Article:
Will it be for me? Foiled again. What shall I do now? I could clear out my drawer. Contents - one banana and a bumper pack of drawing pins. What shall I do now? I could arrange the books on my shelf in height order. Oh, already done that. Alphabetical order? That, too. Interest order? That's a PhD thesis. I look around the staffroom. Everyone has piles of folders, loads of papers - they all look so useful, so focused. I may be qualified, but compared to them I'm a pseudo-teacher. However hard I try, I'm just not as busy as them, and feel I'm missing out. I'm the eye of the educational hurricane, an admin absentee.
So why can't I move off the sofa every night? Why does my diet consist of nothing but digestive biscuits? Why have I developed the need for 18 hours' sleep? Let me blow apart a myth. Newly-qualified teachers don't get tired from the work. I was used to that. It's being the school joke that takes it out of you. Providing light relief is exhausting. It's not the teaching that's the problem. It's the bells. And the registers. And the different assemblies. And finding your classroom in perfect co-ordination with the start of the lesson. The Year 7s are more organised than me. This disaster stuff should be behind me; I should be part of the furniture, not a blot on the landscape.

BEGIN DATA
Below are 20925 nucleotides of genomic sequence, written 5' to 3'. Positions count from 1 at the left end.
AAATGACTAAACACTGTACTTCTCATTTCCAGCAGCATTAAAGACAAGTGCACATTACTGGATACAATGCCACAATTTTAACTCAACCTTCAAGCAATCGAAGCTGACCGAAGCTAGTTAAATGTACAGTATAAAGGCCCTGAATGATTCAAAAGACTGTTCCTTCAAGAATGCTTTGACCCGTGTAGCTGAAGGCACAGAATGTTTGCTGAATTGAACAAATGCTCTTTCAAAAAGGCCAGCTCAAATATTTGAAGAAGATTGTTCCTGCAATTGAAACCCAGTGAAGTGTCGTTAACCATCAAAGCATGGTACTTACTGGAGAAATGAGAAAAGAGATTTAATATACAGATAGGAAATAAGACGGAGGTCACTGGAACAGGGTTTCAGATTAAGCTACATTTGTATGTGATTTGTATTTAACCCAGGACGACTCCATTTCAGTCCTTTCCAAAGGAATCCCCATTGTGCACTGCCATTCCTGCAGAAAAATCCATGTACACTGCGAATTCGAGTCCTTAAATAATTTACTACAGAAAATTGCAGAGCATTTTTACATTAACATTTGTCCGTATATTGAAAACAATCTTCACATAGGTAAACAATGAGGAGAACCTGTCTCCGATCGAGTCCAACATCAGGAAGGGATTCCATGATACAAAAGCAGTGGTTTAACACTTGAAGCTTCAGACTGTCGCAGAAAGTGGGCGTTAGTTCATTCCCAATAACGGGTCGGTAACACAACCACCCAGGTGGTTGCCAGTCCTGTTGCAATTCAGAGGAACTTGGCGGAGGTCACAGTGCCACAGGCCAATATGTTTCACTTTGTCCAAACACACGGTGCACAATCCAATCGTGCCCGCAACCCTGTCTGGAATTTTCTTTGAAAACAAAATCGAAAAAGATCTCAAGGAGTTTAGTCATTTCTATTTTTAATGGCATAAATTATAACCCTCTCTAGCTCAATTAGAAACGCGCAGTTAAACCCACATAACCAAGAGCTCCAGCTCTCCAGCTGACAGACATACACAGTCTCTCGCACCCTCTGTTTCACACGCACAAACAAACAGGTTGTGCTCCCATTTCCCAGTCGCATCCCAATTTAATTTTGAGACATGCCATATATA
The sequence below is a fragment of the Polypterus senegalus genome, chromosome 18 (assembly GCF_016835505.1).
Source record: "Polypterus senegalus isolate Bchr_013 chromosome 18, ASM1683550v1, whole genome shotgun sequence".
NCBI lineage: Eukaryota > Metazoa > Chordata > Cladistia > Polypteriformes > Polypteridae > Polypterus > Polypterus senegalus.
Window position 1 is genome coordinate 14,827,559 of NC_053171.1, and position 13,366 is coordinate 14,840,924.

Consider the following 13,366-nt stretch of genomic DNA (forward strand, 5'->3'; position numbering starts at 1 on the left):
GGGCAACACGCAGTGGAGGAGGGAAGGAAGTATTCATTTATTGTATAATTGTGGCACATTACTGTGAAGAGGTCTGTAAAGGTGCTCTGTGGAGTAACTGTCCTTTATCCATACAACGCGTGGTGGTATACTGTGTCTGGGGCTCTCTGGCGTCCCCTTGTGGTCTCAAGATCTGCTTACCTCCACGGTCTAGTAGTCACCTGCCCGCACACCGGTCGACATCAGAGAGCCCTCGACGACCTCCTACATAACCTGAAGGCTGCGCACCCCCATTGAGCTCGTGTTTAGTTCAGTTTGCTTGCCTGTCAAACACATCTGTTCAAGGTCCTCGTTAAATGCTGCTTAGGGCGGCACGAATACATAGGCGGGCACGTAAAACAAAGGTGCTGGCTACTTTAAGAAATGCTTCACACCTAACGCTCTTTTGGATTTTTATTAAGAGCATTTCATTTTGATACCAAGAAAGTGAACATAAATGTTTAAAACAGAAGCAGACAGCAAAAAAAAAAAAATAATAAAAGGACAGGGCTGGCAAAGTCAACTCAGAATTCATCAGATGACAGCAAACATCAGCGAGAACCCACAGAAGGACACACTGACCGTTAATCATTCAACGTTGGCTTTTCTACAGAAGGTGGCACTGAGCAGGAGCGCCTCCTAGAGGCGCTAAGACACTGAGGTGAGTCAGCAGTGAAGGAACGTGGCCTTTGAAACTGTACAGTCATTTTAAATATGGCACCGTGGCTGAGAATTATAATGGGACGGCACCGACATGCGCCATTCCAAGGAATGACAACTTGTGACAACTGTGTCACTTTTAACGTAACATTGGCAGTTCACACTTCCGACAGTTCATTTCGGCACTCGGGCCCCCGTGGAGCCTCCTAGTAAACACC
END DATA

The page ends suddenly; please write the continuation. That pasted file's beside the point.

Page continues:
It's probably not surprising that I'm not on all these working parties and action groups. I'd never find them. I'm sure they don't want someone who gets lost walking two seconds round the corner to her classroom - who thinks the school day ends half-an-hour earlier than it does. But I'm incredibly popular with the classes I take for last lessons.
I wanted to impress people with a few insights into the educational system. Make them glad they chose me. The only words most people have heard me say are "sorry", "thank you for pointing that out" and "I'm a teacher, actually". I'm more E-number than missing ingredient. I'm 95 per cent fact free.
The pigeonhole is still empty. Maybe I should start my own working party. The non-working party. Being useless is a full-time job. I do have potential. It's just hidden. Very well. Maybe I should start sending memos to myself. I want some important notices on my pin board. I want the serious stuff. At the moment all I've got is a postcard from my parents saying: "Good luck in your teaching career. We still love you, darling. PS: Remember, it's never too late to become a brain surgeon."
Gemma Warren finished her PGCE last term. She now teaches at The Latymer School in north London.